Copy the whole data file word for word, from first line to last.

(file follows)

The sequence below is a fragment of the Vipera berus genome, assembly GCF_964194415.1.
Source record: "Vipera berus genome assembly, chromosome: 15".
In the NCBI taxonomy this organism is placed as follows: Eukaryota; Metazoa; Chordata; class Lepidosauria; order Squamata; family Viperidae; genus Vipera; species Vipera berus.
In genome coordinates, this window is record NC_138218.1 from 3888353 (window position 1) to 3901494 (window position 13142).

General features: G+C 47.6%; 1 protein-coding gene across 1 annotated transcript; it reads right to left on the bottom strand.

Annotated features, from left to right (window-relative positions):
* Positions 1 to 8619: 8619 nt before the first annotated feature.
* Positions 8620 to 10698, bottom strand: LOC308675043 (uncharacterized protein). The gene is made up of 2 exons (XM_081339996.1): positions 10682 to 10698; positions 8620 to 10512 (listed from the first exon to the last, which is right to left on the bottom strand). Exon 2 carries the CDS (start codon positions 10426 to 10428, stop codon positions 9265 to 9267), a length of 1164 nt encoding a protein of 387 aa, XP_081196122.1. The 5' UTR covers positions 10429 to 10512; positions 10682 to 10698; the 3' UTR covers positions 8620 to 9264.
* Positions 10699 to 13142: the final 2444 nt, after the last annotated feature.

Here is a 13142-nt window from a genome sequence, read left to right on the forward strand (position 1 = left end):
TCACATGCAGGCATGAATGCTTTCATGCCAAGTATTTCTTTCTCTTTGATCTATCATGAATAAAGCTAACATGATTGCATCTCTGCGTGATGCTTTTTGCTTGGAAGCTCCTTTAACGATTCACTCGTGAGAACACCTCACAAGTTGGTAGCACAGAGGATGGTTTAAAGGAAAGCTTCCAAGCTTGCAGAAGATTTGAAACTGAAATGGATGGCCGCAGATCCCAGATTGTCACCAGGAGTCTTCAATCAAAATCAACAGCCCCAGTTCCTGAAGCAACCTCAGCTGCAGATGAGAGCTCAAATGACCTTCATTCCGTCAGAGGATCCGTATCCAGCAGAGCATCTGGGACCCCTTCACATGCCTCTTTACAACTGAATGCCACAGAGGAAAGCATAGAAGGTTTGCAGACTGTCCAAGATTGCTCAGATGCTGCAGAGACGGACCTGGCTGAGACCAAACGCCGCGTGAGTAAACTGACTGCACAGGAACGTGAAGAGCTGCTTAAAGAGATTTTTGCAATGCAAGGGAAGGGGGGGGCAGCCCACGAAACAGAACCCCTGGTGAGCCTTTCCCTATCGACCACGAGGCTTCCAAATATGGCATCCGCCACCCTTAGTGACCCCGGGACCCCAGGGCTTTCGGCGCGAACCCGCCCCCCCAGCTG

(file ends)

The sequence below is a fragment of the Vipera berus genome, assembly GCF_964194415.1.
Source record: "Vipera berus genome assembly, chromosome: 15".
In the NCBI taxonomy this organism is placed as follows: Eukaryota; Metazoa; Chordata; class Lepidosauria; order Squamata; family Viperidae; genus Vipera; species Vipera berus.
In genome coordinates, this window is record NC_138218.1 from 3888353 (window position 1) to 3901494 (window position 13142).

General features: G+C 47.6%; 1 protein-coding gene across 1 annotated transcript; it reads right to left on the bottom strand.

Annotated features, from left to right (window-relative positions):
* Positions 1 to 8619: 8619 nt before the first annotated feature.
* Positions 8620 to 10698, bottom strand: LOC308675043 (uncharacterized protein). The gene is made up of 2 exons (XM_081339996.1): positions 10682 to 10698; positions 8620 to 10512 (listed from the first exon to the last, which is right to left on the bottom strand). Exon 2 carries the CDS (start codon positions 10426 to 10428, stop codon positions 9265 to 9267), a length of 1164 nt encoding a protein of 387 aa, XP_081196122.1. The 5' UTR covers positions 10429 to 10512; positions 10682 to 10698; the 3' UTR covers positions 8620 to 9264.
* Positions 10699 to 13142: the final 2444 nt, after the last annotated feature.

Here is a 13142-nt window from a genome sequence, read left to right on the forward strand (position 1 = left end):
TCACATGCAGGCATGAATGCTTTCATGCCAAGTATTTCTTTCTCTTTGATCTATCATGAATAAAGCTAACATGATTGCATCTCTGCGTGATGCTTTTTGCTTGGAAGCTCCTTTAACGATTCACTCGTGAGAACACCTCACAAGTTGGTAGCACAGAGGATGGTTTAAAGGAAAGCTTCCAAGCTTGCAGAAGATTTGAAACTGAAATGGATGGCCGCAGATCCCAGATTGTCACCAGGAGTCTTCAATCAAAATCAACAGCCCCAGTTCCTGAAGCAACCTCAGCTGCAGATGAGAGCTCAAATGACCTTCATTCCGTCAGAGGATCCGTATCCAGCAGAGCATCTGGGACCCCTTCACATGCCTCTTTACAACTGAATGCCACAGAGGAAAGCATAGAAGGTTTGCAGACTGTCCAAGATTGCTCAGATGCTGCAGAGACGGACCTGGCTGAGACCAAACGCCGCGTGAGTAAACTGACTGCACAGGAACGTGAAGAGCTGCTTAAAGAGATTTTTGCAATGCAAGGGAAGGGGGGGGCAGCCCACGAAACAGAACCCCTGGTGAGCCTTTCCCTATCGACCACGAGGCTTCCAAATATGGCATCCGCCACCCTTAGTGACCCCGGGACCCCAGGGCTTTCGGCGCGAACCCGCCCCCCCAGCTG